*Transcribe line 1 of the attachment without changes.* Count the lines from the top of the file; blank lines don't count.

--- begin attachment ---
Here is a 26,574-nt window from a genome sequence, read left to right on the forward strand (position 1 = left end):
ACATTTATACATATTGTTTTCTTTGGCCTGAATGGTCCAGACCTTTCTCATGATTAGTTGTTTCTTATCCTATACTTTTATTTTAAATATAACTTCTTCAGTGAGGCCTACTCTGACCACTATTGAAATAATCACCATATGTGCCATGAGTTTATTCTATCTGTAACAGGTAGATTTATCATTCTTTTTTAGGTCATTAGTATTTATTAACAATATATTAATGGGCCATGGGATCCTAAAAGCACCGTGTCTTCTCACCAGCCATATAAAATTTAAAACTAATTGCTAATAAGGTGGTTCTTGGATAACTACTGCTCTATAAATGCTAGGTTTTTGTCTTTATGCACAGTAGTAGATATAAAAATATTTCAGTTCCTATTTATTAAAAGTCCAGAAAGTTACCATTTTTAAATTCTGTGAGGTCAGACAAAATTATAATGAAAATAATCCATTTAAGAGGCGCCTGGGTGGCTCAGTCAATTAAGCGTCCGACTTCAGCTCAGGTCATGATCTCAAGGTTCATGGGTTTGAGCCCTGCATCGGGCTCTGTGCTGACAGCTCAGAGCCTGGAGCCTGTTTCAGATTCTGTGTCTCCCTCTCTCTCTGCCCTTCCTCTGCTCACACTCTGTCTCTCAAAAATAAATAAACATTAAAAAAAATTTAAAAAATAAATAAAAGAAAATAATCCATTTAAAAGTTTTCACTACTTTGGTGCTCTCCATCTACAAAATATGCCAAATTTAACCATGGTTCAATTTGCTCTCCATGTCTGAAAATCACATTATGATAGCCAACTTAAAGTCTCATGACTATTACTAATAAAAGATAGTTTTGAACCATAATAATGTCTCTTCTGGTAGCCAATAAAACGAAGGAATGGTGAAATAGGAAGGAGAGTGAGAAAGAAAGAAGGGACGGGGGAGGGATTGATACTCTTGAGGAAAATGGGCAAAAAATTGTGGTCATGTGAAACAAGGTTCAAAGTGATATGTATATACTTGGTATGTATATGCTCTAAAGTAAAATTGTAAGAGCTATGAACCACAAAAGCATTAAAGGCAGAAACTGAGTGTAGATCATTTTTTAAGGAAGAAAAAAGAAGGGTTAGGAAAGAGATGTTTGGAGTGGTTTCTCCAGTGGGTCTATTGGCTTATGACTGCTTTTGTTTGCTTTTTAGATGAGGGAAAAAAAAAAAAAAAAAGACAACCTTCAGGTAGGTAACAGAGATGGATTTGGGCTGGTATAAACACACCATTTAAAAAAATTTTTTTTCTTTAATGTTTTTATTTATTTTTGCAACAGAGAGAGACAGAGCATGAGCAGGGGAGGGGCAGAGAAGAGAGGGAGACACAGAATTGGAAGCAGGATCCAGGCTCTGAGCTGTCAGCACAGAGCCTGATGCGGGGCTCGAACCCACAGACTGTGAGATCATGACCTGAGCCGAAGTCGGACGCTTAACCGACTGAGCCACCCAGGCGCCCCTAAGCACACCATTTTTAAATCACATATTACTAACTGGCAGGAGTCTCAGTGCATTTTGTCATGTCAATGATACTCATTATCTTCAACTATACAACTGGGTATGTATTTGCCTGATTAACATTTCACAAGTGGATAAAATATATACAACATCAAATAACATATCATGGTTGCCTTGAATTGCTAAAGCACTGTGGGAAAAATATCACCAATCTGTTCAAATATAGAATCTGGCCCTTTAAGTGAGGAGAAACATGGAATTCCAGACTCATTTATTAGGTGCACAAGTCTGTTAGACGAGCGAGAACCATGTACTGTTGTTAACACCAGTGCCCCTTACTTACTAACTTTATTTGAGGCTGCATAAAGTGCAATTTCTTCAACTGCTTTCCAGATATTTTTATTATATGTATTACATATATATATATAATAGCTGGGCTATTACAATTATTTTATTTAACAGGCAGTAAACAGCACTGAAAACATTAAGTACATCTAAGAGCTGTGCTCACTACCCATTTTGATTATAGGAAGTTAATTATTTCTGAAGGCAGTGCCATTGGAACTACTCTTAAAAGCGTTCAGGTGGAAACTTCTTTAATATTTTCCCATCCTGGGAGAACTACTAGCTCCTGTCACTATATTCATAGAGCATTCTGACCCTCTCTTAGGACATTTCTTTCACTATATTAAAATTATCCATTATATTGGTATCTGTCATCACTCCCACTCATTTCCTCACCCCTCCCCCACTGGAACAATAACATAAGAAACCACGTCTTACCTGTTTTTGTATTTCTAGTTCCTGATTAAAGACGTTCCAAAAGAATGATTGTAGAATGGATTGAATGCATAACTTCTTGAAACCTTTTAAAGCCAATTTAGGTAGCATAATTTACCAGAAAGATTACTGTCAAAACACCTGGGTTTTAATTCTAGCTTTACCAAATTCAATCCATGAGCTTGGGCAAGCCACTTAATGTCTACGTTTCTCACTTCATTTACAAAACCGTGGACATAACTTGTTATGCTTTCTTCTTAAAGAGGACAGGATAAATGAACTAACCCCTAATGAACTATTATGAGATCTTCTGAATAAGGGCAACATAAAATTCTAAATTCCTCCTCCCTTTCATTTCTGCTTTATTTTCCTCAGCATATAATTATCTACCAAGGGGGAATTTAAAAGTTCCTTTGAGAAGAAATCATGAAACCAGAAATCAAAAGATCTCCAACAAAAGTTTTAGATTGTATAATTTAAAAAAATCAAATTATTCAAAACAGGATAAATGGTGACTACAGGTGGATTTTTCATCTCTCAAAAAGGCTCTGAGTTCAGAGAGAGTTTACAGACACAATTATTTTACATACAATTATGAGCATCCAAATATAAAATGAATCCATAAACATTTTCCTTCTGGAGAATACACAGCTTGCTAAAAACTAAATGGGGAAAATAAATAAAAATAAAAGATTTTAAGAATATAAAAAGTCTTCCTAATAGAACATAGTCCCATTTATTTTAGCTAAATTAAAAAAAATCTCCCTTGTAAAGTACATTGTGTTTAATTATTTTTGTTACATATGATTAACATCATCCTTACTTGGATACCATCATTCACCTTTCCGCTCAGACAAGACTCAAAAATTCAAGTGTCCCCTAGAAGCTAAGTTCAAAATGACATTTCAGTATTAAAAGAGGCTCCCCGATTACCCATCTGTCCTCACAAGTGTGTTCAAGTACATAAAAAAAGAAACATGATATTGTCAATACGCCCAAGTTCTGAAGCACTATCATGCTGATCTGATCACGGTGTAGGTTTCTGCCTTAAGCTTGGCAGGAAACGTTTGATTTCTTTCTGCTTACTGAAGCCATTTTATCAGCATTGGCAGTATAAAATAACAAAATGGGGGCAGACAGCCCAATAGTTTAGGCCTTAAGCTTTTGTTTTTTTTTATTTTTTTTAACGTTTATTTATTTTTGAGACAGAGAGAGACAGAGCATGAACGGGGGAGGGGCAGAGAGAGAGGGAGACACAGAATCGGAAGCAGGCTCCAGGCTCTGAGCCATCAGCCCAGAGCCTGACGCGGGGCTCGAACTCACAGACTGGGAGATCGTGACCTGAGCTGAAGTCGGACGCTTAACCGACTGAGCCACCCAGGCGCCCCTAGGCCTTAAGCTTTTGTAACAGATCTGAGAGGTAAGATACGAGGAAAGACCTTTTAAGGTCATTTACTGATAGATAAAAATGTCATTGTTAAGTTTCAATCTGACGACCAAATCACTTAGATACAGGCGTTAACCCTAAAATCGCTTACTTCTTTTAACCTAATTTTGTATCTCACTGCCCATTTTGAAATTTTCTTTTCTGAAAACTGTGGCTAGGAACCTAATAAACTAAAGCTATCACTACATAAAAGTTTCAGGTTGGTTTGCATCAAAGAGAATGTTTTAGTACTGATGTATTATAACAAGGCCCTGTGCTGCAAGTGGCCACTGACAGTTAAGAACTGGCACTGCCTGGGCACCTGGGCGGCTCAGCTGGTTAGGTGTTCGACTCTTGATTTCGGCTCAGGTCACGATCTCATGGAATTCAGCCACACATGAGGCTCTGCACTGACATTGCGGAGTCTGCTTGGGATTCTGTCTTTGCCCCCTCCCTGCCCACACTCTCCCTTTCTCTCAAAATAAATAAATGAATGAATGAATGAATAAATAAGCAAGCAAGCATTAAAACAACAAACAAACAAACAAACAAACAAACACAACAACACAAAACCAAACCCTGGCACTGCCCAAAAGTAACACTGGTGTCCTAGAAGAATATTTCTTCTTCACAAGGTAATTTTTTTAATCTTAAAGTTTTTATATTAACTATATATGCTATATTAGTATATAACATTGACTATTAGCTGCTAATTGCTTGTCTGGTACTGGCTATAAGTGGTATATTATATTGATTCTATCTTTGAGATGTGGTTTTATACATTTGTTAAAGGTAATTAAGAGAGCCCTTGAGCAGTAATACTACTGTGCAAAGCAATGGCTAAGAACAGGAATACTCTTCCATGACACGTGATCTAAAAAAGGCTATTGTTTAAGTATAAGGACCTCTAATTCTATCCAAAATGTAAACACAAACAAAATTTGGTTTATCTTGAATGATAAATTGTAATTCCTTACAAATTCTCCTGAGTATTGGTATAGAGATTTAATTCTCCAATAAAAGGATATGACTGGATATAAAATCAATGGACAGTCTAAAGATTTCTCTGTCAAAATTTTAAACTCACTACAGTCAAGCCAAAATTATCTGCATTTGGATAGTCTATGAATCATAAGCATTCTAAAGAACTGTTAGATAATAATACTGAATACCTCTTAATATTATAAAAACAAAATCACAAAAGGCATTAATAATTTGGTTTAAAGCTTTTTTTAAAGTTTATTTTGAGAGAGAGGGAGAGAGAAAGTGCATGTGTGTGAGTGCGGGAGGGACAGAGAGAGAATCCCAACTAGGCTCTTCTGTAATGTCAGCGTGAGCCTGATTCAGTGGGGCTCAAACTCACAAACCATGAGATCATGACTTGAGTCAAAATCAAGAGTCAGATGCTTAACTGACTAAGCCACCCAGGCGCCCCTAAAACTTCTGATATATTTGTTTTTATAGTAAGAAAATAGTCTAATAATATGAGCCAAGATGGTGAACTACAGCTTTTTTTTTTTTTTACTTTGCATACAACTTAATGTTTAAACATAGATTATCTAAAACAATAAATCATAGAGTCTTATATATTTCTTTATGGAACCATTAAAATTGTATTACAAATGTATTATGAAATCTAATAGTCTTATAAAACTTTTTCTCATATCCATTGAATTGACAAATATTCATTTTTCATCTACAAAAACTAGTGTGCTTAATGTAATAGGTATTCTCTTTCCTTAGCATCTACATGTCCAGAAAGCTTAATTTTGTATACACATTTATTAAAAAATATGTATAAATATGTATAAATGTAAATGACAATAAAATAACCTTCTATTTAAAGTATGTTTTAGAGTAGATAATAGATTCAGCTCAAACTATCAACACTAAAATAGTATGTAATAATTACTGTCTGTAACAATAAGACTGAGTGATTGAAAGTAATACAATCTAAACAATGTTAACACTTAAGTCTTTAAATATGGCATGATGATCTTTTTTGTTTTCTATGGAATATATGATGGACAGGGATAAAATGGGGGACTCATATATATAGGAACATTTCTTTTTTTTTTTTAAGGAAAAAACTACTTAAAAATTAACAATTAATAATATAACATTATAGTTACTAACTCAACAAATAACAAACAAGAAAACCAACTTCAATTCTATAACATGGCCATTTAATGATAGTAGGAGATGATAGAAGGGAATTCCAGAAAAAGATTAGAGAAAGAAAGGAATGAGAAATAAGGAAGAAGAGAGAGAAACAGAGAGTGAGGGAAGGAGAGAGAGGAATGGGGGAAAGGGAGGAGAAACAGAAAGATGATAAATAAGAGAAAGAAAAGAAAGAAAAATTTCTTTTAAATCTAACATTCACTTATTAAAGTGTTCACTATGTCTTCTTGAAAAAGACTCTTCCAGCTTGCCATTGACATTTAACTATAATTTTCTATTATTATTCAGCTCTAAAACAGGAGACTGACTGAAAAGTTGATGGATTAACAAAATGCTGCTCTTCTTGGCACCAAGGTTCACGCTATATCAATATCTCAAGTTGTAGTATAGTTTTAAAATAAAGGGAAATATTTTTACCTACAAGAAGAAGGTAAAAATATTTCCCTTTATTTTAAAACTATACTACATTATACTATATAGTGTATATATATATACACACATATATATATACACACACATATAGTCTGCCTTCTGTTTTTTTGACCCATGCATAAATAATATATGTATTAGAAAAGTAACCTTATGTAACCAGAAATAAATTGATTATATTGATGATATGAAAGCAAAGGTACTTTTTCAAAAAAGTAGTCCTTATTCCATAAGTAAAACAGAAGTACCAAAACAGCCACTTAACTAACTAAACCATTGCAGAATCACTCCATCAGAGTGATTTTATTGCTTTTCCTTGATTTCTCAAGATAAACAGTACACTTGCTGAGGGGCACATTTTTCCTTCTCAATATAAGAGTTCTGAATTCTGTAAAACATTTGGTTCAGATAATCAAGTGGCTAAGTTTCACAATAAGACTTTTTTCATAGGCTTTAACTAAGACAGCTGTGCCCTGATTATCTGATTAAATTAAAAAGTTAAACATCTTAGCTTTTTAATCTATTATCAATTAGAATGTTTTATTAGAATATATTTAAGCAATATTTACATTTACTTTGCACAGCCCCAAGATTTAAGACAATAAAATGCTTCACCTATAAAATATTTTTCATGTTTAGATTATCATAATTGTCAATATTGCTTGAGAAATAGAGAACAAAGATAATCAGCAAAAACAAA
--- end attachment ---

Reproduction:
Here is a 26,574-nt window from a genome sequence, read left to right on the forward strand (position 1 = left end):